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Race for Results: Opportunity and Success for All of Our Nation’s Children

Over the past 23 years, the Annie E. Casey Foundation has compiled information on the well-being of our nation’s children. With the intention of initiating a national conversation regarding the startling disparities among racial and ethnic groups, the Annie E. Casey Foundation recently released the Race for Results Index. For the first time ever, this index is based on indicators of success, including reading and math proficiency, high school graduation data, teen birthrates, employment prospects, family income and education levels, and neighborhood poverty levels. The index produces standardized scores ranging from 0 to 1,000, with a higher score indicating a greater likelihood that children in that group were meeting milestones associated with success. Scores are presented for all states and racial groups (where valid information was available) and are based on information collected between 2010 and 2013.

On a national level, African American, American Indian and Latino children face the biggest obstacles. Index scores were 345, 387, and 404 respectively; as compared to 704 (White children) and 776 (Asian/Pacific Islander children). Among African American children, the states scoring the lowest were clustered around the South (e.g., Mississipi, Lousianna, Alabama, Arkansas, South Carolina) and the Midwest (e.g., Wisconsin, Michigan, Ohio, Indiana and Illinois). However; 91 percent of the nation’s scores were below the median index score of 500, with only four states scoring at or above that average score.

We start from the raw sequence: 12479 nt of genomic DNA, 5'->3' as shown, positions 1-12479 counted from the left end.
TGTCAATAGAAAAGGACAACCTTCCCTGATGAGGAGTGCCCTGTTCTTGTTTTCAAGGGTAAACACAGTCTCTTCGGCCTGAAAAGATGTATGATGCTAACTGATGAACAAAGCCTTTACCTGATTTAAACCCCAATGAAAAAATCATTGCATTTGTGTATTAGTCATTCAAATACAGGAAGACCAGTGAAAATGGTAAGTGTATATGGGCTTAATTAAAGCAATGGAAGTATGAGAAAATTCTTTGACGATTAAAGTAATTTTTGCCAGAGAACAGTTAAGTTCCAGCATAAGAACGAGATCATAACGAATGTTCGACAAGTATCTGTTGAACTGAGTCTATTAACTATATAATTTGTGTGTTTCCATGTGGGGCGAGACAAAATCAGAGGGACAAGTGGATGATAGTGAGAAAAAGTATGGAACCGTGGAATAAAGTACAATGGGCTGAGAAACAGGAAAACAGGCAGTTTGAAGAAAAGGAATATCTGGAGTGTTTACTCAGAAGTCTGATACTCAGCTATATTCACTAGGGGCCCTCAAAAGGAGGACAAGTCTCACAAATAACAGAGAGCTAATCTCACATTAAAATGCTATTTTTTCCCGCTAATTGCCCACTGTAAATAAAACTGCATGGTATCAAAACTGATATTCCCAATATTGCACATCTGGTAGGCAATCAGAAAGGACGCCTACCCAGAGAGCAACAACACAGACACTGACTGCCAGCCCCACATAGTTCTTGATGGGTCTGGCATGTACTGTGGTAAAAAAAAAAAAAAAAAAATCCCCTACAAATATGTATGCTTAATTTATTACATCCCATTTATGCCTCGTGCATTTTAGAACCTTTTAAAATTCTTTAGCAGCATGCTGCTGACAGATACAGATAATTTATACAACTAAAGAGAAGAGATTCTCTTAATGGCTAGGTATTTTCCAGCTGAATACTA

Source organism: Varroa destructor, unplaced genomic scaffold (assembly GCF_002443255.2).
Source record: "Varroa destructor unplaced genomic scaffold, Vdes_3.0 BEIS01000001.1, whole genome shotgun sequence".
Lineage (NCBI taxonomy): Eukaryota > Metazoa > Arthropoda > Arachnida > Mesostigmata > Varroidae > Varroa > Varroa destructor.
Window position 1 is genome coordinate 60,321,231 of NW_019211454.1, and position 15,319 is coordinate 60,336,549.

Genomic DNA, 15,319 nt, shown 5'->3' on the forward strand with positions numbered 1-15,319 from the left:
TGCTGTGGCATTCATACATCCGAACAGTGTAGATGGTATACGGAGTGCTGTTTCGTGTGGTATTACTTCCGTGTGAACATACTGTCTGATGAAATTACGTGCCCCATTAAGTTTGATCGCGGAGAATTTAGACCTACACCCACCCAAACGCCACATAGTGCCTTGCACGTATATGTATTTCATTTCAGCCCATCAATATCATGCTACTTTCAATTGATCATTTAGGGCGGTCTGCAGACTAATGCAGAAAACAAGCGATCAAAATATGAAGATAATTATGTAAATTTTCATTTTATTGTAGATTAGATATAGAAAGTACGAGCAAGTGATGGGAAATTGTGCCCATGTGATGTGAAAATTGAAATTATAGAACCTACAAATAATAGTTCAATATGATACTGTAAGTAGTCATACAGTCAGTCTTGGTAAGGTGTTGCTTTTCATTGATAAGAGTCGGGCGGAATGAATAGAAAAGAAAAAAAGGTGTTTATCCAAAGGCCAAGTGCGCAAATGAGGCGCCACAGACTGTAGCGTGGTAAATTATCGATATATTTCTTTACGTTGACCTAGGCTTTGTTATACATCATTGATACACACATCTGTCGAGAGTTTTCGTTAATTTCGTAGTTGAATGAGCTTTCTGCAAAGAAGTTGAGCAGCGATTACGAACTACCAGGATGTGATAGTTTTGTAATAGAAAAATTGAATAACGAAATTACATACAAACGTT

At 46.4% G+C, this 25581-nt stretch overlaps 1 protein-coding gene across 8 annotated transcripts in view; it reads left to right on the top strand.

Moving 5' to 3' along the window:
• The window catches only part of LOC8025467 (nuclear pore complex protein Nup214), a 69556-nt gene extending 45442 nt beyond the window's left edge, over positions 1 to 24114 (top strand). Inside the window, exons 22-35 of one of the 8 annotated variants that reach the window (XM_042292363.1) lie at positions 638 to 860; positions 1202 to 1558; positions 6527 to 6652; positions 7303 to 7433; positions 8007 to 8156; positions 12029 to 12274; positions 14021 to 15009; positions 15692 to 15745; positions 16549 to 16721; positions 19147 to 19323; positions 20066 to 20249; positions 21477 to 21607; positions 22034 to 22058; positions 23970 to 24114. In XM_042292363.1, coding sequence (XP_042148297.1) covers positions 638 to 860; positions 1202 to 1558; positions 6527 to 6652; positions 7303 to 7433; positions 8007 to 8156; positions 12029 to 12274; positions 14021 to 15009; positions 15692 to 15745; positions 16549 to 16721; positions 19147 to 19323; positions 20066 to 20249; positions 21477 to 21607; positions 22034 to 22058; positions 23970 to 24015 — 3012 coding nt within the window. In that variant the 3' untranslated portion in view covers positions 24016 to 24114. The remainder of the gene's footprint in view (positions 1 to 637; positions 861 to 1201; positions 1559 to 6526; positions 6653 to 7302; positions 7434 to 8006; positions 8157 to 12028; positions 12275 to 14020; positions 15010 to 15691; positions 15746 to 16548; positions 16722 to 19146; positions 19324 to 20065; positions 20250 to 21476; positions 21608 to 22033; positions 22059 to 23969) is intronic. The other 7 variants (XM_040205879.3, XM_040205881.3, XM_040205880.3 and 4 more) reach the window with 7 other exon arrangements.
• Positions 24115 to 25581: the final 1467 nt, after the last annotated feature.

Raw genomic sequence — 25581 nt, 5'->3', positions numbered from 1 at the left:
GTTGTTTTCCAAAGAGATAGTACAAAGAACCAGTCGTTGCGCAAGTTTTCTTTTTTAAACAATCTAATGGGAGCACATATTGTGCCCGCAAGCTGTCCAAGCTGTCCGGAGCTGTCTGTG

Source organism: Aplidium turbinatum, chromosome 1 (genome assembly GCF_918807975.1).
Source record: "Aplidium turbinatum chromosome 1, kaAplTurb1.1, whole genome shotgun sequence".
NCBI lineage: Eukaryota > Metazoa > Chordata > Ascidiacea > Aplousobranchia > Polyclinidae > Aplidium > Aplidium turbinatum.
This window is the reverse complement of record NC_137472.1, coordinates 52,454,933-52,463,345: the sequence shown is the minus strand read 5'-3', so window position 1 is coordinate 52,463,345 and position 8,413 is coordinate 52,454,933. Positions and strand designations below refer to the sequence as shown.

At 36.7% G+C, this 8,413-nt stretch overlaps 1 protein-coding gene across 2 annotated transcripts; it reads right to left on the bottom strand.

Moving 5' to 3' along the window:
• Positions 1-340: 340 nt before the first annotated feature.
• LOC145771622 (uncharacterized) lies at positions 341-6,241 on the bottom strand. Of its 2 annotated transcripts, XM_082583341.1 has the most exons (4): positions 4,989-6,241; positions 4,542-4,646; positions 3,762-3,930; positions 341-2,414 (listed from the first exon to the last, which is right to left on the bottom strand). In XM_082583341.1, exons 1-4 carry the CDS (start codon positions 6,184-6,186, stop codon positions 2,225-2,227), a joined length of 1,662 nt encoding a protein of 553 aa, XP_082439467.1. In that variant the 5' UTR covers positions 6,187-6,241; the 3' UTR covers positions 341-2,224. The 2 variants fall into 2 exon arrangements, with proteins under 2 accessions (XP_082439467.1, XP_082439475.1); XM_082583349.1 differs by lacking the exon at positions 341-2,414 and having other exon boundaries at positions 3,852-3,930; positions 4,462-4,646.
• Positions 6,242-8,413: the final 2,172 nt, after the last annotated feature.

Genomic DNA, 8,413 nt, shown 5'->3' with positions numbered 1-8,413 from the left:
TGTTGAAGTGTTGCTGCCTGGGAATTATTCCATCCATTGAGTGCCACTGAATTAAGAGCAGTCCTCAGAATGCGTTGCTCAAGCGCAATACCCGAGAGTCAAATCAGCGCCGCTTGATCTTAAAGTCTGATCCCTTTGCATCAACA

How did the state of Georgia fare in the Race for Results Index? While index scores were just above the national average for African American (362) and Asian/Pacific Islander (791) children, scores were in the bottom ten percent for Latino (score of 368) children and in the bottom fifteen percent for White (score of 664) children. On a national and state level, these scores demonstrate the persisting achievement gap that exists between White and non-White children and should be viewed as a call to action.

As a result, the Annie E. Casey Foundation provided the following recommendations: 1) gather and analyze racial and ethnic data to inform all phases of programs, policies and decision making, 2) use data and impact assessment tools to target investments to yield the greatest impact for children of color, 3) develop and implement promising and evidence-based programs and practices focused on improving outcomes for children and youth of color, and 4) integrate economic inclusion strategies within economic and workforce development efforts.

Access the complete Race for Results report